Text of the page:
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United States carrier, United Airlines, will stop flying to Nigeria next month, ending operations on its only African route because of weakness in the energy sector and difficulties in repatriating money from tickets sold in the country.
This came barely six weeks after Spain’s national carrier, Iberia Plc, stopped flights to Nigeria, citing dwindling passenger traffic as the reason.
United Airlines said in a note to employees on Wednesday that the daily route from Houston to Lagos had underachieved for years but was kept alive because of its importance to Texas-based customers.
The last flight will be on June 30, 2016, after which Delta Air Lines will be the only major US carrier flying to Africa.
The Central Bank of Nigeria’s foreign exchange policy has restricted the movement of foreign currencies abroad after the global slump in oil prices depleted the country’s foreign reserves.
Highlighting the reason for the US carrier’s exit from Nigeria, United Airlines’ spokesman, Jonathan Guerin, told Bloomberg, “Repatriation has been a significant issue, as has been the downturn in the energy sector.”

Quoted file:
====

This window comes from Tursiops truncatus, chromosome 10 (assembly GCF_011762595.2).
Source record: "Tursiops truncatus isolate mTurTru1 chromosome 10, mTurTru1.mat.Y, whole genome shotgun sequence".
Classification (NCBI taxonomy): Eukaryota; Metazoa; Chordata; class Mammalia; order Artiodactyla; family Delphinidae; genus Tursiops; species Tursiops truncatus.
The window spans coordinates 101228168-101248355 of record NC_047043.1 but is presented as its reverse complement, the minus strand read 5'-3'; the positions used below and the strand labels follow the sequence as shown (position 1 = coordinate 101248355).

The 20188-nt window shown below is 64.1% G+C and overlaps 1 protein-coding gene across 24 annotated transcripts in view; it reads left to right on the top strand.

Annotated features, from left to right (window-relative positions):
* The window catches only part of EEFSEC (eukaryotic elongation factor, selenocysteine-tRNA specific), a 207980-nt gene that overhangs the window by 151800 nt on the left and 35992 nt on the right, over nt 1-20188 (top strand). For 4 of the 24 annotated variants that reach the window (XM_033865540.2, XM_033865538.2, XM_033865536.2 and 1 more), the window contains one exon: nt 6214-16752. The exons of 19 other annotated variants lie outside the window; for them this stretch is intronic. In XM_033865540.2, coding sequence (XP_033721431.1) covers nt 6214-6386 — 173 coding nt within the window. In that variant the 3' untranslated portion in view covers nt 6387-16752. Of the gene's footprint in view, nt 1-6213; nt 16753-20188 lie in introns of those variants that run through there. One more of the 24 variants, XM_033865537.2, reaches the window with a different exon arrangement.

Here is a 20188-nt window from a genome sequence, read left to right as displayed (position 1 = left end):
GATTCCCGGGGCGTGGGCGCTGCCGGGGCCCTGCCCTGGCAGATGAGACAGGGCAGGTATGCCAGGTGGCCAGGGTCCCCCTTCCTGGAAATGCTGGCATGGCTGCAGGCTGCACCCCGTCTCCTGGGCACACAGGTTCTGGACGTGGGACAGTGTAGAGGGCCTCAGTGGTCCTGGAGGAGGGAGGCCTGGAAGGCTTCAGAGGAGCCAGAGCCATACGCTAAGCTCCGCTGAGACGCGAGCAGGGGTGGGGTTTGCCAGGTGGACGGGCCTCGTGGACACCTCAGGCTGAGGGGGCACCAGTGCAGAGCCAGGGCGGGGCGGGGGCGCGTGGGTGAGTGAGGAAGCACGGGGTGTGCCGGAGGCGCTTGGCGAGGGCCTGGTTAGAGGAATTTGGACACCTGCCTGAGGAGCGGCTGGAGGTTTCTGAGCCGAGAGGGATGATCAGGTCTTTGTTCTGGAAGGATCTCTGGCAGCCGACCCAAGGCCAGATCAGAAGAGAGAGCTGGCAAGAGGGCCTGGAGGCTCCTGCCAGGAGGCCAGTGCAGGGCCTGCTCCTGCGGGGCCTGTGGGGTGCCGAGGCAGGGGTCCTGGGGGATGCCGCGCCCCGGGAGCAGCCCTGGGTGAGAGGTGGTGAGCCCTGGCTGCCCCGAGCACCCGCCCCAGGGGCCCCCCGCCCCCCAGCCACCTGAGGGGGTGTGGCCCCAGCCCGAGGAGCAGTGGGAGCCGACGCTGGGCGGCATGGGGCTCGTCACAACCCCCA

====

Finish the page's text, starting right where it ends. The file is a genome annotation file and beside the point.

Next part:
In an emailed statement to our correspondent, the Head of Press, Europe, Africa, Middle East and India, United Airlines, Mr. Kevin Johnston, said, “United confirms that it will discontinue its service between Houston and Lagos. The last departure from Houston will be on June 29 and the last departure from Lagos will be on June 30.
“We have regretfully taken this decision because of the route’s poor financial performance. We will contact customers with bookings for flights beyond those dates to provide refunds. We apologise for any inconvenience caused.”
Passengers can still fly to Nigeria on United’s trans-Atlantic business partner, Deutsche Lufthansa AG, through a connection in Frankfurt. The Boeing 787 serving Lagos will be used on the San Francisco to Tel Aviv route, which will expand to daily in October from three times weekly, according to the airline’s note to its employees on Wednesday.
The International Air Transport Association said that funds belonging to foreign airlines, which had been trapped in the country due to the Federal Government’s policy on foreign exchange, stood at $575m (N113.28bn) as of March this year.
The association, which represents over 260 airlines attending to 83 percent of the global air traffic, made the disclosure at the IATA African Aviation Day programme in Abuja on Monday.
Original article can be found here: http://punchng.com